Ferry pro­pels in­dus­try into tough sit­u­a­tion

The Orchardist - - Contents - By Les­ley Wil­son

Since Ki­wiRail’s Aratere lost its pro­pel­ler in early Novem­ber, grow­ers and trans­port man­agers have been work­ing hard to se­cure Cook Strait trans­port op­tions for this year’s veg­etable and fruit crops. While many had freight op­tions booked, the fore­cast crops do not al­ways match the ac­tual, and the fact that trans­port peaks for many crops oc­cur over the Christ­mas break had peo­ple scur­ry­ing.

Stephen Jef­fery of Clutha Pack­ag­ing Cen­tre, has been work­ing through trans­port re­gard­ing his cher­ries.

“This is­sue is se­ri­ous for us, if we can’t freight our pro­duce we are out of busi­ness.”

Stephen says 60% of its crop goes north and while re­cently one trans­port com­pany turned them down he is con­fi­dent there will be other op­tions.

Dean Astill of RD8, notes that most peo­ple have tried to pre-book in ad­vance. “As an ex­porter we are also look­ing at fly­ing prod­uct, mainly to catch the con­nec­tions for our ex­port prod­uct.

“The crop in the South Is­land is a good bal­anced crop,’ said Dean, “pos­si­bly a few days early. The im­por­tant thing is that the trans­port is­sue was iden­ti­fied early and can be man­aged.”

Mark Rea of Big Chill, said that while no costs were im­posed on producers the loss of the Aratere had caused in­creased costs to them in the form of in­creased man­age­ment, de­lays in con­nec­tions and staff mak­ing book­ings.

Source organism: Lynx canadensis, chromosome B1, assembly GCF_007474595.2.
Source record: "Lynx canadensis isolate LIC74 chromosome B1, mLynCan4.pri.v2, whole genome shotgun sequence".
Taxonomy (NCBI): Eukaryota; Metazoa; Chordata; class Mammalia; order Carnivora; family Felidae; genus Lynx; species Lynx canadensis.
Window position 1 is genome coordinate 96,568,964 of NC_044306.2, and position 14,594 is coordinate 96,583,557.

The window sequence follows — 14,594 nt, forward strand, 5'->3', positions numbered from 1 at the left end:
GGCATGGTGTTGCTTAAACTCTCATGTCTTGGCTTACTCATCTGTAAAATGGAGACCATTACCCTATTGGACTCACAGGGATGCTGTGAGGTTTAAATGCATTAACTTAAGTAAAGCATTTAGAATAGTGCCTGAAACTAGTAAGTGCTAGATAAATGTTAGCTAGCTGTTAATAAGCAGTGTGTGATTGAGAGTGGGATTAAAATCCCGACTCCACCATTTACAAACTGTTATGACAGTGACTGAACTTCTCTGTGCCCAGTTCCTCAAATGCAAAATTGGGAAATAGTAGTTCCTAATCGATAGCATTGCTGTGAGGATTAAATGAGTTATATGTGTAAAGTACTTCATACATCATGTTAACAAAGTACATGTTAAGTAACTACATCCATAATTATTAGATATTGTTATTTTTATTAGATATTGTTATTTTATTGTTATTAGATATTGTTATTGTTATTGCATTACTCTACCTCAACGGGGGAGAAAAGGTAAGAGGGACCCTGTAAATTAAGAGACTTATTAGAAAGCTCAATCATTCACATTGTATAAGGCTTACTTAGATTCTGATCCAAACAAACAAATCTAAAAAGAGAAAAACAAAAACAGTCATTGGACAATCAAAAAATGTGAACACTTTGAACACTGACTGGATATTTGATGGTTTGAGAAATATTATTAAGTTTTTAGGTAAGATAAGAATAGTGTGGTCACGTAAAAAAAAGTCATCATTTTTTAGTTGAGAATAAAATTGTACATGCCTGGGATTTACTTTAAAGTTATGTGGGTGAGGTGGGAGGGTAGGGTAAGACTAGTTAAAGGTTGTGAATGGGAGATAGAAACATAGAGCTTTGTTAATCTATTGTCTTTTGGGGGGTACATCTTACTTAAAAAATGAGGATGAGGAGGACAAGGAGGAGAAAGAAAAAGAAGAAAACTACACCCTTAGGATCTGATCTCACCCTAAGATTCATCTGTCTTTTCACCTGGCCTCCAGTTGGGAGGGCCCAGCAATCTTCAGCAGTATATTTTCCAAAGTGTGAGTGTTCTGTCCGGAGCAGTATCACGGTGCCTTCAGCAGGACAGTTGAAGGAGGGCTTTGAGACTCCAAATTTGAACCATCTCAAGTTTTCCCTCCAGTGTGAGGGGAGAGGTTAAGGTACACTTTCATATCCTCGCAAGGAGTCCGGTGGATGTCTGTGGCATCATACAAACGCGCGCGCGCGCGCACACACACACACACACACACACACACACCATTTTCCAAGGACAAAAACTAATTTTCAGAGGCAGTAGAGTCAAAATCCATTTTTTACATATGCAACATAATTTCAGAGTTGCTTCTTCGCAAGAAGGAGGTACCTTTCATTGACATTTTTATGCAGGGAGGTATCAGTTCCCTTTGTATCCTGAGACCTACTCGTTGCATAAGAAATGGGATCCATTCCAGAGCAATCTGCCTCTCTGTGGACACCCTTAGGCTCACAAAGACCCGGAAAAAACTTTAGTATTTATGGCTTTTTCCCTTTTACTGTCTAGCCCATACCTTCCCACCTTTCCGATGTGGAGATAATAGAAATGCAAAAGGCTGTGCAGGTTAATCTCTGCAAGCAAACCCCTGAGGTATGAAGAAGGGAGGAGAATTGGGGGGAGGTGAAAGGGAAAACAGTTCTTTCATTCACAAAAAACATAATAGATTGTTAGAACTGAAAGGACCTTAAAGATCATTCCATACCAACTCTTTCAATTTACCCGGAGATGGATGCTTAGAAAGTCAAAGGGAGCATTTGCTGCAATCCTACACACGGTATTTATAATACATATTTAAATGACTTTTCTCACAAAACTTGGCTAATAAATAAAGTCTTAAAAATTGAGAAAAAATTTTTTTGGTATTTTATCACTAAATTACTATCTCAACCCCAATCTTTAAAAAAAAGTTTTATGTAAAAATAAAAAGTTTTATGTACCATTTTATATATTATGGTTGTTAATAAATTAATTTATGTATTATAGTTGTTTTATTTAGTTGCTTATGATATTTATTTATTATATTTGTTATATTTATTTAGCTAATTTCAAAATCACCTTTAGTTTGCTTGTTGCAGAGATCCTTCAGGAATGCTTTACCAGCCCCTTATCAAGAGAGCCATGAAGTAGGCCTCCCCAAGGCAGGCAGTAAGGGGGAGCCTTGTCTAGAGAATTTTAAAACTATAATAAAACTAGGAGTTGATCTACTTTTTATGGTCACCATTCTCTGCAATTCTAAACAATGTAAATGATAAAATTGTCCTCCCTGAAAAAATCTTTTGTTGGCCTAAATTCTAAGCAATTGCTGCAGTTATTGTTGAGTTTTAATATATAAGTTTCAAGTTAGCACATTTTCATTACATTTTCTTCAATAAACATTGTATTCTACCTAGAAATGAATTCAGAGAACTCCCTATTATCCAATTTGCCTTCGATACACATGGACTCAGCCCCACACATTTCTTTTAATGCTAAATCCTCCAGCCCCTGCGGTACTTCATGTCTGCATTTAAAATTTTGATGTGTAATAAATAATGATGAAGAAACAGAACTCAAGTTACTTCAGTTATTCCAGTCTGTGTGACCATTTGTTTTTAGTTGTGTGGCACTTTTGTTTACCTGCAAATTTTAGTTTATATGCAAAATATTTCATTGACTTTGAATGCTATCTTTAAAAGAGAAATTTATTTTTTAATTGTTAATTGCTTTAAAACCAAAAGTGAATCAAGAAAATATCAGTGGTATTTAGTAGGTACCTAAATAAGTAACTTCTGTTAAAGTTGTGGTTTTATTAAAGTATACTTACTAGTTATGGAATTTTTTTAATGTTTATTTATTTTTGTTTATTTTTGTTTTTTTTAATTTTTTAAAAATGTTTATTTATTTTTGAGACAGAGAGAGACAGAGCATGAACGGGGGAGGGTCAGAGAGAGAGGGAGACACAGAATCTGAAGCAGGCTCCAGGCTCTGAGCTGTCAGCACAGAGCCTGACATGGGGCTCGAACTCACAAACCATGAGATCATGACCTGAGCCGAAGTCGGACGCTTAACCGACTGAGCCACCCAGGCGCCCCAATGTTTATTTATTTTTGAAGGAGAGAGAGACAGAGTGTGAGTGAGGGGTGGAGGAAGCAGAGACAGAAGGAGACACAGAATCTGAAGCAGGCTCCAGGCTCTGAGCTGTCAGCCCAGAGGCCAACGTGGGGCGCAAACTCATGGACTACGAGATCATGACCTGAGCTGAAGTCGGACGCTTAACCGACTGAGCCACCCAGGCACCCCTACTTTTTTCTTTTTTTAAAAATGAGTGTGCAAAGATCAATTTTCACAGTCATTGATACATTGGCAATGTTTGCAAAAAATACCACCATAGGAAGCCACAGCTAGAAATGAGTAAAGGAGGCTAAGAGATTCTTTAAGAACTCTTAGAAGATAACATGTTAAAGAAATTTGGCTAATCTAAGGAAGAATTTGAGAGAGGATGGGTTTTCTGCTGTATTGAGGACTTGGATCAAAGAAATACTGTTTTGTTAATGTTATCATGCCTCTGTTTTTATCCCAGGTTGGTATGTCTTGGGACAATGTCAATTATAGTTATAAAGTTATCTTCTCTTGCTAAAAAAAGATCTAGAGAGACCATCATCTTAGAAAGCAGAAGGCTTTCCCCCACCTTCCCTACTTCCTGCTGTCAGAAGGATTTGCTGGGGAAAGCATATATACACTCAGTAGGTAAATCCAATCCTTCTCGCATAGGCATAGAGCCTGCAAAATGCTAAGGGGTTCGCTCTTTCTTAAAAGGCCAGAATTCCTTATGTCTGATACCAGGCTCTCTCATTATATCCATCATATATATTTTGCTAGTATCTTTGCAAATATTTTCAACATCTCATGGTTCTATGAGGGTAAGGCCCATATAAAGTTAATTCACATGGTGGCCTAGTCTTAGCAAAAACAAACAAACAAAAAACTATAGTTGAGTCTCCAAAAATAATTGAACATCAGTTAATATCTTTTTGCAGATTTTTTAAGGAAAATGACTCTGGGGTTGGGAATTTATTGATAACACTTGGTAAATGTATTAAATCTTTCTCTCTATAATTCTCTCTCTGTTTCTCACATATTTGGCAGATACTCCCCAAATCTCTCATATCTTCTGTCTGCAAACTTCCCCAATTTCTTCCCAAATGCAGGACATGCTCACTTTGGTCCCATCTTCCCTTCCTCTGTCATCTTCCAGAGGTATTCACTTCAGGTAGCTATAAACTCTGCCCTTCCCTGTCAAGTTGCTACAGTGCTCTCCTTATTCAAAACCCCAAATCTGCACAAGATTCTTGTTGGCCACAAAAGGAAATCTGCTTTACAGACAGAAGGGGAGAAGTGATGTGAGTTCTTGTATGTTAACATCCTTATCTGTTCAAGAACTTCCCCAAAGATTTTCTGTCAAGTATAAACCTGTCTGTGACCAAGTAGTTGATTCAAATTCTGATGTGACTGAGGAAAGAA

It was also noted that the next few weeks would be telling as the stone­fruit crop comes on.

“Cur­rently there is a two to three hour de­lay but this may get far worse in the com­ing weeks. It’s fin­gers crossed at the mo­ment.”

Paul But­ler of New Zealand Hot­house says that it is a dif­fi­cult time for ev­ery­one con­cerned but counts him­self for­tu­nate that the com­pany has been with Blue­bridge. “We have got guar­an­teed ca­pac­ity all the way through, it was pre-booked, how­ever we are talk­ing to them with re­gards to any ex­cess.” Ki­wiRail has an­nounced that its has found a re­place­ment ferry and that it will be in ser­vice by the end of De­cem­ber.

“Char­ter­ing the Stena Ale­gra will en­sure that we can bet­ter ser­vice our freight cus­tomers and pas­sen­gers over the peak sum­mer pe­riod and will as­sist greatly in al­le­vi­at­ing our cur­rent ca­pac­ity con­straints for freight and pas­sen­ger ve­hi­cles fol­low­ing the loss of one of Aratere’s pro­pel­lers on Novem­ber 5,” says In­ter­is­lander gen­eral man­ager Thomas Davis.

“With our ex­ist­ing timetable we are los­ing around 45% of our freight and pas­sen­ger ve­hi­cle ca­pac­ity. The Stena Ale­gra will re­coup about 35%, leav­ing a net ca­pac­ity loss of around 10%, as­sist­ing us to min­imise dis­rup­tion and re­store cer­tainty around fu­ture book­ings un­til the Aratere is back in ser­vice.”

It ap­pears it is a wait and see sit­u­a­tion with a lot of man­age­ment on the run. Grow­ers and trans­port op­er­a­tors alike are fo­cused on one goal, get the pro­duce moved when needed. Ev­ery­one is work­ing hard to min­imise the dis­rup­tion and max­imise re­turns to grow­ers in what is a very dif­fi­cult sit­u­a­tion.

Aratere in Queen Char­lotte Sound.

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